Caregivers of Vets Deserve These Proposed Perks


If you’re a caregiver of a veteran wounded before 9/11 you receive no stipend from the Veteran Affairs administration (VA), no health care and no mental health help. And if you receive the Defense Department’s monthly caregiver stipend for active duty service members, you are subject to taxes.

But a new bill offered this month by Sen. Patty Murray (D-Wa.) would change that and so much more.

The Military and Veterans Caregiver Services Improvement Act (or “Hidden Heroes Act”) of 2014 offers a series of life changing improvements to assist the caregivers of wounded warriors of all eras. It fixes inequities and gives us boosts where we need it most.

As of right now, for example, full time caregivers are given a stipend by the VA that is not taxed. But a similar one known as Special Compensation for Assistance with Activities of Daily Living (SCAADL) given to the caregiver, often the spouse, of those still on active duty is taxable. This should be tax-free and should include mental health services, which it currently does not. But the bill would change that.

Another big change in the bill would influence how wounded warriors can use their GI Bills. Right now active duty service members must meet certain years-in-service requirements and incur an additional service obligation if they transfer their GI Bill benefit to a spouse or children. But the Murray bill would allow those who injured in action to transfer their bills without those requirements or obligations.

Another fix would give caregivers a childcare stipend so they could afford respite time without their children.

But, in my eyes, the biggest fix is to the VA Caregiver Program. Right now that program applies only to post-9/11 caregivers. It gives them a monthly stipend, mental health services and ChampVA insurance coverage. The Murray bill opens it up to all caregivers from every military era, men and women who have been living this life for decades without any support.

Caregivers are at major risk for burn out and depression thanks to the constant nature of their “jobs” with their service member. But this bill would make life for these men and women just a little easier. That’s something we owe them.

Cheryl Gansner is the wife of a wounded veteran that was injured on July 28th, 2006 in Kirkuk, Iraq. Bryan and Cheryl have been married for eight years and have one daughter. Cheryl has her bachelor’s degree in Social Work and is the Program Coordinator for Operation Homefront’s Hearts of Valor Program. Hearts of Valor serves caregivers of wounded, ill or injured service members post 9/11. For more information on Cheryl check out her blog at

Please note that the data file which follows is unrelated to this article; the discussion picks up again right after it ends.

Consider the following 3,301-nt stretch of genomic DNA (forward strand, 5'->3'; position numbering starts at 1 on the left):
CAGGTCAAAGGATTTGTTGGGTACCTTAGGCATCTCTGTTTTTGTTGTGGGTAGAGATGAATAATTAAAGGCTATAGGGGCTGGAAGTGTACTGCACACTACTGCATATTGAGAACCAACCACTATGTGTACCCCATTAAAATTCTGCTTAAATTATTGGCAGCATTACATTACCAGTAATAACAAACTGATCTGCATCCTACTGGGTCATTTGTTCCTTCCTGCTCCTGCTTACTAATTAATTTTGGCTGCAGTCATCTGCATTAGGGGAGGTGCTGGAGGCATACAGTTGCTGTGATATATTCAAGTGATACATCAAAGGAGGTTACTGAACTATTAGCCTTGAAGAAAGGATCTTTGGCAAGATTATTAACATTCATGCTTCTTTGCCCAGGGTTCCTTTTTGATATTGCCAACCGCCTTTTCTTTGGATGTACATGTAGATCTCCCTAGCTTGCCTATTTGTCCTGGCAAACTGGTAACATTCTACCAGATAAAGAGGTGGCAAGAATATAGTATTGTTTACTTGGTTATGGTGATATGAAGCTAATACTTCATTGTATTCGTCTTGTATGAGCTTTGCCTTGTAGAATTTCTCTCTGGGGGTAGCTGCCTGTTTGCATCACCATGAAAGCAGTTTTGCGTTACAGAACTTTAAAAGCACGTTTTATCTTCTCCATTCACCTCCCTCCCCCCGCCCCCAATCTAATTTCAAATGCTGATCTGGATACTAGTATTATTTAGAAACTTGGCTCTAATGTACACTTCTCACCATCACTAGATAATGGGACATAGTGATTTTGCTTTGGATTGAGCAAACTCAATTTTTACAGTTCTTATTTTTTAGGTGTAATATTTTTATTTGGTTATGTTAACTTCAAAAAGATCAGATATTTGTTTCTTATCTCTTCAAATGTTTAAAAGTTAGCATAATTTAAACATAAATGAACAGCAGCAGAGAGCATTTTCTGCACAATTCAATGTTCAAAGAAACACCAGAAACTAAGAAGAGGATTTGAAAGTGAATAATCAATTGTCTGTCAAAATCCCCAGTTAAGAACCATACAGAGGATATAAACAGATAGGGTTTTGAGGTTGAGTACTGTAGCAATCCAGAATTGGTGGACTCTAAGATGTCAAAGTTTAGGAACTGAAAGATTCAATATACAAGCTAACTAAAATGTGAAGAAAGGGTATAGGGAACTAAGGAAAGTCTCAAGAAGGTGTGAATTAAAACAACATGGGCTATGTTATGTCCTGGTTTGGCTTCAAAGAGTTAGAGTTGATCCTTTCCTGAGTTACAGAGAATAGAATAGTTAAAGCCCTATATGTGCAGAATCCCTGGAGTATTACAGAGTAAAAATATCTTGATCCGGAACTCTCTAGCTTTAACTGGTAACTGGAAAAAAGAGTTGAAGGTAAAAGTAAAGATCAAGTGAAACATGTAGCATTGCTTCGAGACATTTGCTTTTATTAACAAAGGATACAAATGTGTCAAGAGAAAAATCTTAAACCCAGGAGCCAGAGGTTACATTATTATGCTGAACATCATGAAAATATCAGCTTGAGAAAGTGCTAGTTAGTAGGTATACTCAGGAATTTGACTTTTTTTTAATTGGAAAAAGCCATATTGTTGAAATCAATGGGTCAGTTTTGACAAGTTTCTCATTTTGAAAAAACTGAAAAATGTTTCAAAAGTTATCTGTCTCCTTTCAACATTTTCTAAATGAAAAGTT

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  • Sara Holland

    I was the full time care giver for my husband from March 2010 until he passed May 25 2012. I did not even know that there was a possibility of getting a stipend from the VA until January of 2012. We struggled along relying on God to get us through from month to month, used our savings to pay for the trips to the doctors and hospitals.

    My health declined to the point that I am now disabled and fighting for my benefits from Social Security. I am about to lose my home, have sold most things of value to pay off debts incurred during his illness and mine and all I can say is it is about time they figure out that we need help to take care of our disabled Veterans!!

  • Wayne Perry

    I believe our first priority besides for national security is to those who gave more and their families. Those who gave more years (enough for retirement) or who gave part (if not all) of their life. Including mentally.

  • Ken

    It should be a wish and an obligation to make the military personnel and their families as whole as possible: physically, mentally, and financially.

  • Amber

    I was shocked when I found out that we couldn’t transfer Will’s GI Bill to the girls – I really hope this gets changed. He reenlisted 3 times, obviously he was in it for the long haul before his TBI. (Hi Cheryl!)

  • Ray Metcalf

    I would like to find out what Bill is in committee that will allow vets care giver status prior to the 211 bombings. Am a VietNam Vet and my wife has to take care of me almost full time due to injures sustained during service. Yet we do not qualify because we were not in the Gulf War. There are many Viet Vets and WWII vets that also need this service. So how do we get it?